The effects of forest harvest intensity in combination with wind disturbance on carbon dynamics in Lake States Mesic Forests

Robert M. Scheller, Dong Hua, Paul V Bolstad, Richard A. Birdsey, David J. Mladenoff

Research output: Contribution to journalArticlepeer-review

110 Scopus citations


Total forest carbon (C) storage is determined by succession, disturbances, climate, and the edaphic properties of a site or region. Forest harvesting substantially affects C dynamics; these effects may be amplified if forest harvesting is intensified to provide biofuel feedstock. We tested the effects of harvest intensity on landscape C using a simulation modeling approach that included C dynamics, multiple disturbances, and successional changes in composition. We developed a new extension for the LANDIS-II forest landscape disturbance and succession model that incorporates belowground soil C dynamics derived from the CENTURY soil model. The extension was parameterized and calibrated using data from an experimental forest in northeastern Wisconsin, USA. We simulated a 9800 ha forested landscape over 400 years with wind disturbance combined with no harvesting, harvesting with residual slash left on site ('standard harvest'), and whole-tree harvesting. We also simulated landscapes without wind disturbance and without eastern hemlock (Tsuga canadensis) to examine the effects of detrital quantity and quality on C dynamics. We estimated changes in live C, detrital C, soil organic C, total C, and forest composition. Overall, the simulations without harvesting had substantially greater total C and continued to sequester C. Standard harvest simulations had more C than the whole tree harvest simulations. Under both harvest regimes, C accrual was not evident after 150 years. Without hemlock, SOC was reduced due to a decline in detritus and a shift in detrital chemistry. In conclusion, if the intensity of harvesting increases we can expect a corresponding reduction in potential C storage. Compositional changes due to historic circumstances (loss of hemlock) may also affect forest C although to a lesser degree than harvesting. The modeling approach presented enabled us to consider multiple, interacting drivers of landscape change and the subsequent changes in forest C.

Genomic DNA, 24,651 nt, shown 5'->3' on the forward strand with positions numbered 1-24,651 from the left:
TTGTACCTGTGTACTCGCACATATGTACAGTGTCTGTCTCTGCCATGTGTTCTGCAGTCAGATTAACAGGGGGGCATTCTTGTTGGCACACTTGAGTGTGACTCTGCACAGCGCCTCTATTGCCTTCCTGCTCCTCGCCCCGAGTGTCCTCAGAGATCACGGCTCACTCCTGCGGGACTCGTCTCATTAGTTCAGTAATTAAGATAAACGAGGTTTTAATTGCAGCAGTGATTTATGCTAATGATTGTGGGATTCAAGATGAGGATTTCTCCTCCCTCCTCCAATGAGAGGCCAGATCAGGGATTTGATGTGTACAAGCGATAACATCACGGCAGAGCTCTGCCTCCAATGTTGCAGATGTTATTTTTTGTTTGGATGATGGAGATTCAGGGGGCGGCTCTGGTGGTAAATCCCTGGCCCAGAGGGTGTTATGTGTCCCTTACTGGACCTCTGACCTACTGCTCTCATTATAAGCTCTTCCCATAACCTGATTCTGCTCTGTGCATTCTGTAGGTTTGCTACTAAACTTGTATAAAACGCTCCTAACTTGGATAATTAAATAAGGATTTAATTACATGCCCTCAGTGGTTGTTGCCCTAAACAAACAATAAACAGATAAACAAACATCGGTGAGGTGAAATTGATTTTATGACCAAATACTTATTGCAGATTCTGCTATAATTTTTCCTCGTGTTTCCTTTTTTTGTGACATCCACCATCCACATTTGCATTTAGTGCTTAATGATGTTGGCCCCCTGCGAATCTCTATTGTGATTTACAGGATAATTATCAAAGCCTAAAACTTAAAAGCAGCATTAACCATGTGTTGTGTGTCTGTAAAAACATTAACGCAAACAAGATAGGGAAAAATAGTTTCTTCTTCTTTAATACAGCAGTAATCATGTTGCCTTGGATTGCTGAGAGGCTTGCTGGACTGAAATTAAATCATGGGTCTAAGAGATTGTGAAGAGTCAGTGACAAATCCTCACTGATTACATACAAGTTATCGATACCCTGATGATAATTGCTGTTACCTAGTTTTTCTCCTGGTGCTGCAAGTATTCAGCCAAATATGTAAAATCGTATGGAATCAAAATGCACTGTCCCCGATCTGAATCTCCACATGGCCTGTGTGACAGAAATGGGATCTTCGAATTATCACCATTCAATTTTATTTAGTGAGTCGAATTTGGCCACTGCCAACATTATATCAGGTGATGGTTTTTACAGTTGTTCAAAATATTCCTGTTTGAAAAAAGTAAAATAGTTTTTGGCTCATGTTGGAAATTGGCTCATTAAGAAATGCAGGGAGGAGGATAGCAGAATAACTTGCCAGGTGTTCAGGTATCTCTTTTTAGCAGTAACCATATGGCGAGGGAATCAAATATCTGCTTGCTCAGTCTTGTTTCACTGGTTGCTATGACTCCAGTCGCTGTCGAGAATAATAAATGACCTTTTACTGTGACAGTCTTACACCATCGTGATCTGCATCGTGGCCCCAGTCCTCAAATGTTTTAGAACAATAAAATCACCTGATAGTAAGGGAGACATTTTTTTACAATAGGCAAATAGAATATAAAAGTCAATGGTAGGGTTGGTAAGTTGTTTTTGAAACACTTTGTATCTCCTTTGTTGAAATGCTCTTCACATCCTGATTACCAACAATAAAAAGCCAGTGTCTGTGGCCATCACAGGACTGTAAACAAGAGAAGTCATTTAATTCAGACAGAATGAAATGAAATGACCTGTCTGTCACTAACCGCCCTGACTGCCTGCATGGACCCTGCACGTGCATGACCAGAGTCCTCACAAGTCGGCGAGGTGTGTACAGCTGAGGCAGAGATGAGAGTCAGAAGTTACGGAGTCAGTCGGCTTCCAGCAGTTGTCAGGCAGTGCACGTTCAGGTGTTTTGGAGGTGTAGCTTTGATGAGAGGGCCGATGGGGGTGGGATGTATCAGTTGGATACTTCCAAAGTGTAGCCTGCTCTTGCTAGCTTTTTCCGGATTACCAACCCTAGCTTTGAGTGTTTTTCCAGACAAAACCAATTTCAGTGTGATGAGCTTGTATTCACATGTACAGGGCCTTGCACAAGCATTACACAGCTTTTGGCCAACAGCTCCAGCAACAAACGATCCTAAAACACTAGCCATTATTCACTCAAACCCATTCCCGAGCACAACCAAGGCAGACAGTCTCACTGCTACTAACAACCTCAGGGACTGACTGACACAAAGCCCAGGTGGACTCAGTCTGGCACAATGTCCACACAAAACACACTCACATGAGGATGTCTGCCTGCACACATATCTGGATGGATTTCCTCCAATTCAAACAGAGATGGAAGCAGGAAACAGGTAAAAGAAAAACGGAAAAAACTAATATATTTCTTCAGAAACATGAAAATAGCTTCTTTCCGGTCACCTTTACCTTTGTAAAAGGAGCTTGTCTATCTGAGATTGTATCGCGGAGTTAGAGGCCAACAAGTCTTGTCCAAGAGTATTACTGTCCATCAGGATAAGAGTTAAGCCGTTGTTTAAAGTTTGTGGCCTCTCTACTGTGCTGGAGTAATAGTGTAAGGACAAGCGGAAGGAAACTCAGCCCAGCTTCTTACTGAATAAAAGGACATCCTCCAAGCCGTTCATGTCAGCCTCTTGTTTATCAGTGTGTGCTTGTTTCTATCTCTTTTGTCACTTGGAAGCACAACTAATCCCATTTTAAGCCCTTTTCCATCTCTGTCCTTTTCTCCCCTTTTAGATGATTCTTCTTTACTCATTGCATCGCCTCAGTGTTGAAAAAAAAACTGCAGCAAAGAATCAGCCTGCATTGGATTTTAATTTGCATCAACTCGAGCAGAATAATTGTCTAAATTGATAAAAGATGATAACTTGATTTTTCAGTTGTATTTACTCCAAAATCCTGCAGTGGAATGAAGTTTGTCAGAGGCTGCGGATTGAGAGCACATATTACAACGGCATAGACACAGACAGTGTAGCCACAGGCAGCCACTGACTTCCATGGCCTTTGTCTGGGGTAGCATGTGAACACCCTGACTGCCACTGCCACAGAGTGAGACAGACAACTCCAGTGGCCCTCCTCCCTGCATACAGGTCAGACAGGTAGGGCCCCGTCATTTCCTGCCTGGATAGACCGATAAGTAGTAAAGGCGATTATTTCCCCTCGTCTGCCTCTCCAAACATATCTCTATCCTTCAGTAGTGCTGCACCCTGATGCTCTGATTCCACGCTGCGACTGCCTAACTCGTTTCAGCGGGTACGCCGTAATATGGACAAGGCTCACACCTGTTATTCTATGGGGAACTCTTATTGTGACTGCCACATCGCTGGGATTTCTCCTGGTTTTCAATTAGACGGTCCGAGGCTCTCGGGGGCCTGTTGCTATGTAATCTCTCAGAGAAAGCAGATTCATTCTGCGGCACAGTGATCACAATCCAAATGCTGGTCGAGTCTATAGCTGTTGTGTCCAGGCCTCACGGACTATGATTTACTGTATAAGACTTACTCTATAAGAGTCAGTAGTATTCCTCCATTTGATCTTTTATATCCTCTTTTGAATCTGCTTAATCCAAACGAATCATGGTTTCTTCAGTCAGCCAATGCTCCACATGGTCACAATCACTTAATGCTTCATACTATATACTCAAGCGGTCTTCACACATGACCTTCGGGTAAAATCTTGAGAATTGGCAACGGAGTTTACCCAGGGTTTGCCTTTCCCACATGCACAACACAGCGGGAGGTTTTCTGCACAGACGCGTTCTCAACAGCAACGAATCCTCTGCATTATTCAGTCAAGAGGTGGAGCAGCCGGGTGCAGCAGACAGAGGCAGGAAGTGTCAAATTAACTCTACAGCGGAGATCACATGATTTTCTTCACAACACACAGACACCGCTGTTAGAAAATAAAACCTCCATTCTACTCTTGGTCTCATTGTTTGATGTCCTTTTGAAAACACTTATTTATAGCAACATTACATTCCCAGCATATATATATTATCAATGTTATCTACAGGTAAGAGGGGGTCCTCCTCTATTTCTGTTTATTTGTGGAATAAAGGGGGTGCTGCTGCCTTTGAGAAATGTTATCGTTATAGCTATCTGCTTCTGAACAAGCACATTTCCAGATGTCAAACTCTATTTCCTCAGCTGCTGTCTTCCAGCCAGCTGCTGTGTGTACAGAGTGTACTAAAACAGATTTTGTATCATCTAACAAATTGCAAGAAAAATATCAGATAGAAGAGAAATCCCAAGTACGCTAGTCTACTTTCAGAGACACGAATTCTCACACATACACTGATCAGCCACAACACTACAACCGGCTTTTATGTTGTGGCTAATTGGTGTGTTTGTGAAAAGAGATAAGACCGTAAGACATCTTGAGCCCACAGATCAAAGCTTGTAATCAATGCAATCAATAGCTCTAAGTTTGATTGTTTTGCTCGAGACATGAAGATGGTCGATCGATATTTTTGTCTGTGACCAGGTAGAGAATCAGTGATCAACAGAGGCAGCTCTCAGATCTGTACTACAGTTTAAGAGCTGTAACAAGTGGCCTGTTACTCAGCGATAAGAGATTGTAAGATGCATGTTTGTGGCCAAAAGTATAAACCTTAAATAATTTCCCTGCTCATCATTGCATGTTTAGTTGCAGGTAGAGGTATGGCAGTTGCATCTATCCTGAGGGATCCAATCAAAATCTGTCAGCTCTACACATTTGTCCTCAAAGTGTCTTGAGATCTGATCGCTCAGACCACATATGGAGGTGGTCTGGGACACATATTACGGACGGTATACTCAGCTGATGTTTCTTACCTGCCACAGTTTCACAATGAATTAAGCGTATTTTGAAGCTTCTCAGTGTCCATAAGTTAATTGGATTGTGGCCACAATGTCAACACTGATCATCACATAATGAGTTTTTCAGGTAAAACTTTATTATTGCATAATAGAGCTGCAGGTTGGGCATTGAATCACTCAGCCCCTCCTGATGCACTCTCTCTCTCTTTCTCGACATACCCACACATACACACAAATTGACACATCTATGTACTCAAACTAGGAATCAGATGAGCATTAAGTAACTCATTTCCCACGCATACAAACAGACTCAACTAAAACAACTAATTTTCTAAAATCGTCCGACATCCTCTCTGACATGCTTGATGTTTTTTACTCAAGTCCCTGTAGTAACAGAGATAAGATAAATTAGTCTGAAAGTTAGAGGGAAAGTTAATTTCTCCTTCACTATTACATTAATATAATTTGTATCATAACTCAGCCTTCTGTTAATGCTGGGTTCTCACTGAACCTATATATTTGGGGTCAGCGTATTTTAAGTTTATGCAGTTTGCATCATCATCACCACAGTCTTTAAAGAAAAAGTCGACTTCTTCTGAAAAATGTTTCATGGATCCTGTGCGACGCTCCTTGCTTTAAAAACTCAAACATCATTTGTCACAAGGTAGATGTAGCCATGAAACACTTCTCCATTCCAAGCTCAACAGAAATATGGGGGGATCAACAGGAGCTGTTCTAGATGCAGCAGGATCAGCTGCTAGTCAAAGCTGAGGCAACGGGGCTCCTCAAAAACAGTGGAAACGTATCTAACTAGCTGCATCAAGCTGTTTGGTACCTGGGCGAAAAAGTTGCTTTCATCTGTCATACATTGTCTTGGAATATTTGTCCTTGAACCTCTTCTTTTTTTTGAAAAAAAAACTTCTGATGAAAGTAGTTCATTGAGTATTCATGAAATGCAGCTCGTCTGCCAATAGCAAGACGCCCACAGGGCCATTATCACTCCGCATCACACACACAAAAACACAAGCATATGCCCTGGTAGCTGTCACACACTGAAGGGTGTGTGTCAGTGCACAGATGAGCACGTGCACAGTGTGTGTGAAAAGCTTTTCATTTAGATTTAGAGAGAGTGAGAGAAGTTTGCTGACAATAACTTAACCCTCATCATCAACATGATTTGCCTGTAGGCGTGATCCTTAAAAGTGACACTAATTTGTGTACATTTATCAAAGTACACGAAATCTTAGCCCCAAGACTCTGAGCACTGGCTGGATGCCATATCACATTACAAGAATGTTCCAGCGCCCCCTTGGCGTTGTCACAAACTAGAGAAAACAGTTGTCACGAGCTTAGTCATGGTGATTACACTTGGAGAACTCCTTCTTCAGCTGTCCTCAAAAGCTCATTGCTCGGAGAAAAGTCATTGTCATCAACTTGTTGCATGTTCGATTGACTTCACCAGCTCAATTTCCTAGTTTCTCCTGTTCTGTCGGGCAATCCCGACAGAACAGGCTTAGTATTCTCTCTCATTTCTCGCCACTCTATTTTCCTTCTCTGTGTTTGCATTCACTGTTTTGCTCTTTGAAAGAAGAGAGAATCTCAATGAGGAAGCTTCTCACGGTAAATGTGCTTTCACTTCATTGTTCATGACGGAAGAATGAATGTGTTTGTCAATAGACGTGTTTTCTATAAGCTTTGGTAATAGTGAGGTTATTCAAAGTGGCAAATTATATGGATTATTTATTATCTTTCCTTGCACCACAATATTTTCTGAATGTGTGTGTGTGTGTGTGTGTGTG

Original languageEnglish (US)
Pages (from-to)144-153
Number of pages10
JournalEcological Modelling
Issue number1
StatePublished - Jan 10 2011


  • Biofuels
  • CENTURY soil model
  • Disturbance interactions
  • Forest harvesting
  • Harvest intensity
  • Soil organic carbon


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